The Edicule, or Tomb of Jesus Christ, in the Basilica of the
Holy Sepulchre in Jerusalem.
Archaeological evidence shows that the tomb of Jesus had been dug out in an isolated spur of a quarry.
In a spur of the quarry the proprietor (Joseph of Arimathea at the time of the Crucifixion) had started the preparation of a family tomb.
This new tomb facing east had a low door (one had to almost kneel down to get through the passage).
It was closed by a big slab.
On entering the low opening one found himself in a vestibule leading into the funerary chamber.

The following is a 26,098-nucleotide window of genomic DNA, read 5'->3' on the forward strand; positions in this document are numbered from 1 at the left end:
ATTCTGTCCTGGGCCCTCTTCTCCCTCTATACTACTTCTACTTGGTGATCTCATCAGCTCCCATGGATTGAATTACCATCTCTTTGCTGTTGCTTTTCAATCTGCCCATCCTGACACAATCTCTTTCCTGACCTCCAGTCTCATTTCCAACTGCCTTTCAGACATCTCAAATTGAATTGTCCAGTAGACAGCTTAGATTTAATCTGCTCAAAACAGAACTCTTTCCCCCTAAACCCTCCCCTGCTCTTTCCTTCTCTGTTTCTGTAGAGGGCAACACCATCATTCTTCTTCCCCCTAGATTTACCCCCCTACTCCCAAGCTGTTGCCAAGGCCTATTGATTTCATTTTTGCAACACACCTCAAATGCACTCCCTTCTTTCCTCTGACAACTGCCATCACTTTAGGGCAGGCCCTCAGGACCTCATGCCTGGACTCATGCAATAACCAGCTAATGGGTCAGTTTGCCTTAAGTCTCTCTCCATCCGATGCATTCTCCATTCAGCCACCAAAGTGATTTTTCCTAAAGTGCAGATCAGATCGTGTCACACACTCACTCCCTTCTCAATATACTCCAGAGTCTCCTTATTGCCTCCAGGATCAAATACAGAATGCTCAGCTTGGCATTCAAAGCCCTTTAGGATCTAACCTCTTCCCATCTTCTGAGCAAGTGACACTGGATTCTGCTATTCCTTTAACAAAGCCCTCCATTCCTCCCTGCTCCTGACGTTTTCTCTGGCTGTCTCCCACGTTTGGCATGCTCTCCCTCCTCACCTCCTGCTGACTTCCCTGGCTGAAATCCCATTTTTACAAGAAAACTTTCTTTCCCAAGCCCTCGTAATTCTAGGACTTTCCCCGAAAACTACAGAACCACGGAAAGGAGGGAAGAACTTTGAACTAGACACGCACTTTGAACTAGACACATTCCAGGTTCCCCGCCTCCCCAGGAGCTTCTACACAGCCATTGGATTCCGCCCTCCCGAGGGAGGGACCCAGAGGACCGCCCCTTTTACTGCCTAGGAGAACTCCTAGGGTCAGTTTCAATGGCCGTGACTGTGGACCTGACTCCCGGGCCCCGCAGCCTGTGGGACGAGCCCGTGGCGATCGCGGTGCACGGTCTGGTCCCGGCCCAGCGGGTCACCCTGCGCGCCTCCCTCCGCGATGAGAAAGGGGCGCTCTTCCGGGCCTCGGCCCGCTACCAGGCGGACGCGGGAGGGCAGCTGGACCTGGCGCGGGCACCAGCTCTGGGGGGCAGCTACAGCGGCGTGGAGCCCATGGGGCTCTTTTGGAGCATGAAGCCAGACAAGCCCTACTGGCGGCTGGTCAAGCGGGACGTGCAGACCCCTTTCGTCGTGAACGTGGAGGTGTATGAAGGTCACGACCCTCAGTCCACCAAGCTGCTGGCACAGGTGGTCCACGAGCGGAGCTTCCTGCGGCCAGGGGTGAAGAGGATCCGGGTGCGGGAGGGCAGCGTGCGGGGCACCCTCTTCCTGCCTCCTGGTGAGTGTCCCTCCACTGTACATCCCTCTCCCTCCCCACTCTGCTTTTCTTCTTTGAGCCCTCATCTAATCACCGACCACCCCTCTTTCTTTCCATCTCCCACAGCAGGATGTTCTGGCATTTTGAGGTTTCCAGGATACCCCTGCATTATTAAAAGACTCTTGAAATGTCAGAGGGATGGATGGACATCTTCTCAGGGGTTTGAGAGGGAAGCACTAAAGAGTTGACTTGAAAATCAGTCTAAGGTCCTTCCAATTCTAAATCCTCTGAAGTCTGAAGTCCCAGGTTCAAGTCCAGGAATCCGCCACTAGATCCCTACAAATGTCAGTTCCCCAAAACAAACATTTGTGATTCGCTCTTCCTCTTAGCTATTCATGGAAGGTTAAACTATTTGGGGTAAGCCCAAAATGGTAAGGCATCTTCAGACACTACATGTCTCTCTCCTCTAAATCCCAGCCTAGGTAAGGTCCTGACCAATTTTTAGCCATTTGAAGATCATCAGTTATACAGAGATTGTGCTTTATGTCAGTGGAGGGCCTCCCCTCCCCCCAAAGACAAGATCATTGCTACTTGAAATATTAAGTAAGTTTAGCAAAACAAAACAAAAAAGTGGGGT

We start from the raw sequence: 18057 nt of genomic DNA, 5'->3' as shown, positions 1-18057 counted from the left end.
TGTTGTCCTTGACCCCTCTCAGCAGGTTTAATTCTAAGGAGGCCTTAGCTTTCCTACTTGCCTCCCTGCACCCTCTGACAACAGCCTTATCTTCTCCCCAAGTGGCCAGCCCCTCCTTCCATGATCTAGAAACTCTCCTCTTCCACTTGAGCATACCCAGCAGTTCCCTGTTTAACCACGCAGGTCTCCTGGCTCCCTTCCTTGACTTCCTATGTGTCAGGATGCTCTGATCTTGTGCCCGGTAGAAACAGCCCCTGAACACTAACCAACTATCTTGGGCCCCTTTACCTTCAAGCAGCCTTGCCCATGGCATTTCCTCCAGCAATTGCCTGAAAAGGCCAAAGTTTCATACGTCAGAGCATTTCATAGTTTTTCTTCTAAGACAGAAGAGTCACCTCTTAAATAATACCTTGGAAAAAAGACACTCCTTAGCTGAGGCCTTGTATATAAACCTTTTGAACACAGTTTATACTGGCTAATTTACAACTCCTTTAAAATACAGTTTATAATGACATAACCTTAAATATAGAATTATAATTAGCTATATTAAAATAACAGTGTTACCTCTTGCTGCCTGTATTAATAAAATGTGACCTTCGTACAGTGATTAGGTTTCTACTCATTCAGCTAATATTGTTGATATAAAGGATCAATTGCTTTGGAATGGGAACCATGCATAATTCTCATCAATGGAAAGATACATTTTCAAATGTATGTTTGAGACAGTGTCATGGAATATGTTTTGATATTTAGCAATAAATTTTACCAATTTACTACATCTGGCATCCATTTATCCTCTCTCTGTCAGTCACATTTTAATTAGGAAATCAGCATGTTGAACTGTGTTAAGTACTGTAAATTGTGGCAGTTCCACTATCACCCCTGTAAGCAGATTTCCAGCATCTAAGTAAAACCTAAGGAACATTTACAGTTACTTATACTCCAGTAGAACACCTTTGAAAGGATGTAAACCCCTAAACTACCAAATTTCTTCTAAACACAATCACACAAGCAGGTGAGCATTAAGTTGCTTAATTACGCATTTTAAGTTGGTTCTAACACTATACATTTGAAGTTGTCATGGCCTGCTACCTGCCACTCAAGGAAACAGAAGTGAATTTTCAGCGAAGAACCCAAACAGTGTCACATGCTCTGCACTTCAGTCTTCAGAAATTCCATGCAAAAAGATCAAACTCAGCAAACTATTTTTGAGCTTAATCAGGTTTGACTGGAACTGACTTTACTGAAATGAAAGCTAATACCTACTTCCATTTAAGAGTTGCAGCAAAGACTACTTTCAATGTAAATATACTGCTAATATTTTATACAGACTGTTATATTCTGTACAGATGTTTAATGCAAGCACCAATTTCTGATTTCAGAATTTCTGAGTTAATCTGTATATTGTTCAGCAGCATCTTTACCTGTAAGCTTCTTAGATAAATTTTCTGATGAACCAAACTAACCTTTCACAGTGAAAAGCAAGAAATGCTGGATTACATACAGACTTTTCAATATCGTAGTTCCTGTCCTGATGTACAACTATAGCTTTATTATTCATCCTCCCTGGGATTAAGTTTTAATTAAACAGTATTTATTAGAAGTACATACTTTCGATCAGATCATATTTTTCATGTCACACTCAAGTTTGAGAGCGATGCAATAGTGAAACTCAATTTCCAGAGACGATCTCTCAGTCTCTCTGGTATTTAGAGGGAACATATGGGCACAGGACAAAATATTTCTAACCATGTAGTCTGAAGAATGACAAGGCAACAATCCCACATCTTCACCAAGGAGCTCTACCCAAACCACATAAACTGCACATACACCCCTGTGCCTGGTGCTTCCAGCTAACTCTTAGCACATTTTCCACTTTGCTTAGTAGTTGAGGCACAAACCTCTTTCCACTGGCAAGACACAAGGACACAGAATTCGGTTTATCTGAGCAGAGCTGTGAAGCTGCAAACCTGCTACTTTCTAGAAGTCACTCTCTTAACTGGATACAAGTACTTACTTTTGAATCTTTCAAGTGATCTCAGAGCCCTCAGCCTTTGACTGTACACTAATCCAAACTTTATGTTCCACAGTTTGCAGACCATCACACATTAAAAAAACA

Here only one funerary bench had been hewn in the northern wall of the funerary chapel (on the right hand, as one enters the tomb).
It is probable that Joseph of Arimathea had intended to finish his family tomb by digging two other funerary benches in the western and southern walls but the events of the Holy Week completely changed his plans.
It is in this funerary chapel and on this funerary bench that the dead body of Our Lord was laid.
And it is from this tomb and from behind this "big stone" that his victory over death was proclaimed through His Resurrection.
Today, since everything around the tomb was demolished by the Emperor Constantine and others, the tomb is free-standing
much like a masoleum, and has been completely enclosed by the vast space of the Basilica built on the site and is completely covered by marble slabs; it is unrecognizable as having been part of the quarry.